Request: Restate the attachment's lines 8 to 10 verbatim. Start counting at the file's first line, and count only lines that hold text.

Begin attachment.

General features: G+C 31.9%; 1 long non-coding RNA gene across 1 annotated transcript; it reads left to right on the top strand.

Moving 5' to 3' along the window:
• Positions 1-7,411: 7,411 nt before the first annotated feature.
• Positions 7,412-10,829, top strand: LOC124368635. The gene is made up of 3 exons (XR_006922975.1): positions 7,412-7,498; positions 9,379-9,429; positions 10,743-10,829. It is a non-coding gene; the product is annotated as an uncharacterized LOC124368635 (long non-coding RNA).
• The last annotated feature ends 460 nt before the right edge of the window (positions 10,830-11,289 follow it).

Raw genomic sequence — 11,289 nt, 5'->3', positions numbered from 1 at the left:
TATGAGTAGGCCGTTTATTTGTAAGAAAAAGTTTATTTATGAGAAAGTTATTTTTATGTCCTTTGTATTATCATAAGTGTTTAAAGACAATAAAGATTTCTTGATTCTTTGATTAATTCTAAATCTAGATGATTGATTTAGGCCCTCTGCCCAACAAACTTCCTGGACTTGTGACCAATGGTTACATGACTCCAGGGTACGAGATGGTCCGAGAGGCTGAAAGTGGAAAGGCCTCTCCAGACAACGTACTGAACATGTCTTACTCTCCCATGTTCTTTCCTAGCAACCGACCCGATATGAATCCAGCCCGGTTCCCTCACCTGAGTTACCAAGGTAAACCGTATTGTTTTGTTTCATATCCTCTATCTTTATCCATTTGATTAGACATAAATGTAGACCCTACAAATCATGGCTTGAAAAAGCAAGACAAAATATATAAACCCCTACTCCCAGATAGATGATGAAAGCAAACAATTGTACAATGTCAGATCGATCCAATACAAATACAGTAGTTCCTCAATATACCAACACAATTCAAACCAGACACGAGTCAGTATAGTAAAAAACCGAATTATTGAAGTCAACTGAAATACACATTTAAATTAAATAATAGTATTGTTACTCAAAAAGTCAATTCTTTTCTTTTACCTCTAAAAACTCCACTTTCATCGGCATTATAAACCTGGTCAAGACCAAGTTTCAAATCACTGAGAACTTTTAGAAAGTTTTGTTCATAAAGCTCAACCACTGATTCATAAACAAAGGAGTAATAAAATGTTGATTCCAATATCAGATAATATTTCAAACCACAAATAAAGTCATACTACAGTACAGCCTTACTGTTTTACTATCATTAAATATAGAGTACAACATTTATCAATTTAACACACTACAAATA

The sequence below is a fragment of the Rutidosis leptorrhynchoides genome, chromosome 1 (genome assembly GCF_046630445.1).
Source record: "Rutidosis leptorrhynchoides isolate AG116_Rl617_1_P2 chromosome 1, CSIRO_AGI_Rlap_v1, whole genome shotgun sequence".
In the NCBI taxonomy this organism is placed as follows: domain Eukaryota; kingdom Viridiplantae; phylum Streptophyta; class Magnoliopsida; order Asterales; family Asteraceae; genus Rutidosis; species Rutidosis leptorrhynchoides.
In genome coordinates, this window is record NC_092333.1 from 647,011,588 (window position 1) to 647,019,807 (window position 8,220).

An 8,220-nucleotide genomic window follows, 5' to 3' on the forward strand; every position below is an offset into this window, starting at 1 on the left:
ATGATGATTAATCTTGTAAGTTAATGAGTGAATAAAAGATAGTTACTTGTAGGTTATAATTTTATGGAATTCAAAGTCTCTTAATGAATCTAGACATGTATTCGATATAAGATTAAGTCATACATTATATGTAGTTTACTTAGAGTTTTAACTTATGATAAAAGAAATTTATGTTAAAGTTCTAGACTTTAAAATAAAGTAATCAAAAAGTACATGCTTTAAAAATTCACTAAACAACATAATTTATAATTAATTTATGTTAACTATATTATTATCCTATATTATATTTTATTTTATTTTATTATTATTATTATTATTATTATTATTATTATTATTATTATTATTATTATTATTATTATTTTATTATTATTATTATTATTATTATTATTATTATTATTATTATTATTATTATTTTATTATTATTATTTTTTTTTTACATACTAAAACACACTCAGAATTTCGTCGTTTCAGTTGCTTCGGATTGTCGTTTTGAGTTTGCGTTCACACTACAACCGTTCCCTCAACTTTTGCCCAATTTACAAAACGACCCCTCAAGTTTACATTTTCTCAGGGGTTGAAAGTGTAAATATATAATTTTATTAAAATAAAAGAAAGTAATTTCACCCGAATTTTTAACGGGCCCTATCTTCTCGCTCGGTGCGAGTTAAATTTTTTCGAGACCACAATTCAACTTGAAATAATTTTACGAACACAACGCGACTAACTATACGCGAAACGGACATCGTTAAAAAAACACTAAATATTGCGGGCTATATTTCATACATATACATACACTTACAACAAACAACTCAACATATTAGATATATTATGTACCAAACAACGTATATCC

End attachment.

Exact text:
The sequence below is a fragment of the Rutidosis leptorrhynchoides genome, chromosome 1 (genome assembly GCF_046630445.1).
Source record: "Rutidosis leptorrhynchoides isolate AG116_Rl617_1_P2 chromosome 1, CSIRO_AGI_Rlap_v1, whole genome shotgun sequence".
In the NCBI taxonomy this organism is placed as follows: domain Eukaryota; kingdom Viridiplantae; phylum Streptophyta; class Magnoliopsida; order Asterales; family Asteraceae; genus Rutidosis; species Rutidosis leptorrhynchoides.